Cabinet minister Yaacob Ibrahim has ruled himself out of the upcoming presidential election, which will be reserved for Malay candidates.
In an interview with Malay newspaper Berita Minggu published yesterday, the Minister for Communications and Information said he does not see himself running for president, and is happy in his current role.
"I like to do policy work because it affects people's lives," said Dr Yaacob, who is also Minister-in-charge of Muslim Affairs. "I'm happy in so far as I think I can effect change, to bring about a better Singapore. I'd like to remain in that position."
Dr Yaacob, 61, has been touted as a potential candidate for the presidential election that must be held by August, as he is one of several Malay individuals who meet the eligibility criteria based on public sector experience.
In November last year, Parliament passed several changes to the Constitution that included stricter eligibility criteria and a provision to ensure a president from a minority race is elected from time to time.
The move paved the way for Singapore to have its first Malay president in over 46 years, since the country's first president Yusof Ishak died in office in November 1970.
While Dr Yaacob does not intend to contest the presidency, he said there are enough Malay candidates for the highest office in the land.
"Whoever steps up must not see the office as a job," he said, but as a calling.
The person will have to qualify based on the higher bar and earn the respect of all Singaporeans to the point that people are not reminded of his or her race, he noted.
"What we must make sure is that the person must be a 'damn good president'. A president that is so good, people forget his or her race," he added.
He acknowledged that he was initially "very uneasy" with the idea of a reserved election, but noted that it is necessary for all Singaporeans, as a reminder that this is a multiracial nation.
Dr Yaacob, who entered politics in 1997 and has been a Cabinet minister since 2002, also spoke about other issues in the wide-ranging interview.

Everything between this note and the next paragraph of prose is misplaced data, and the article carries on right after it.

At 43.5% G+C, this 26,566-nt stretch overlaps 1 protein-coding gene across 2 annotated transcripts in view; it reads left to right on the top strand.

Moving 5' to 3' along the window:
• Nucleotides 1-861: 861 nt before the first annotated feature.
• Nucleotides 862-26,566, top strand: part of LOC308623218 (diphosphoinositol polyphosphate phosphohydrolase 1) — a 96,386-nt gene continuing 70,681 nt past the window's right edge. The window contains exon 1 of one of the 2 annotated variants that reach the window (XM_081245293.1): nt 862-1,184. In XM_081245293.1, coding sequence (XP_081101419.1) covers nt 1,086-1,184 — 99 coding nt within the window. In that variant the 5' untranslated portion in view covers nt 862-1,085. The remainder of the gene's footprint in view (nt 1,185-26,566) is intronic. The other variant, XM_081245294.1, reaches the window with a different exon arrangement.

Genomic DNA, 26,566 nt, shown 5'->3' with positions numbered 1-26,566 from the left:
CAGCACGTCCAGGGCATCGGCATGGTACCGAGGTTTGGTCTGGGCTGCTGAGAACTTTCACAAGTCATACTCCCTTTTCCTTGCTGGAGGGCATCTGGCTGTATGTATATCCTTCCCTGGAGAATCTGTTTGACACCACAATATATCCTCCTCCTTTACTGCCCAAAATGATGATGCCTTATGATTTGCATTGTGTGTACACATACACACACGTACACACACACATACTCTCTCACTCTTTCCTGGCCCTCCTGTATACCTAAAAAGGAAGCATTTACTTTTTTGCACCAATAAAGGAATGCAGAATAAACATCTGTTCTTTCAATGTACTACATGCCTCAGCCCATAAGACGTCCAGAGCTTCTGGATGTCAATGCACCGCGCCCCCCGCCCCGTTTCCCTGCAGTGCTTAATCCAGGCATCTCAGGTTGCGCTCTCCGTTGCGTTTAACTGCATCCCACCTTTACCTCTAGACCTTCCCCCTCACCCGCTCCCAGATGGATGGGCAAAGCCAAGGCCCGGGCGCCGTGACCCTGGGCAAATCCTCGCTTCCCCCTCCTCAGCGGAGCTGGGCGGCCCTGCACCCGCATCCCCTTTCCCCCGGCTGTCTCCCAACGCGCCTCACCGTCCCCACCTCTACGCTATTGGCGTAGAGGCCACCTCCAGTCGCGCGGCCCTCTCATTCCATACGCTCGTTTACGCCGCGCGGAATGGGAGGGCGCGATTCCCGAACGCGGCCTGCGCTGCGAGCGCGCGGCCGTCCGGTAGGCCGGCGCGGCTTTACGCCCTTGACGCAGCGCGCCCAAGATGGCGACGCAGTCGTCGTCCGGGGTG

On the international front, he is worried about the shift in attention from global problems such as climate change and poverty to "petty politics, hatred politics, misogynistic ideas like what Donald Trump is peddling".
There is a climate of fear when politicians stoke public anxieties to win votes.
"That is very dangerous because what you have unleashed is something you cannot control. People will now see that it is legitimate for you to victimise Muslims, minorities, women," said Dr Yaacob.
Asked what can be done to help Rohingya refugees fleeing persecution in Myanmar, he said Singapore is giving humanitarian aid and the Islamic Religious Council of Singapore (Muis) has raised funds.
Muslim Singaporeans are concerned about what happens to other Muslim communities, but they cannot meddle in the politics of other countries, he noted.
Moving to the economy and jobs, he said Malay-Muslim self-help group Mendaki, which has had success in lifting the community through education programmes for students, is mulling over how to help workers with skills upgrading.
This will help those who lose their jobs owing to disruptions to the economy.
Citing taxi driving as an example, Dr Yaacob said cabbies run the risk of having Uber "eat" them up if they do not change. "Continuous learning must be our next 'battle cry' for the community," he said.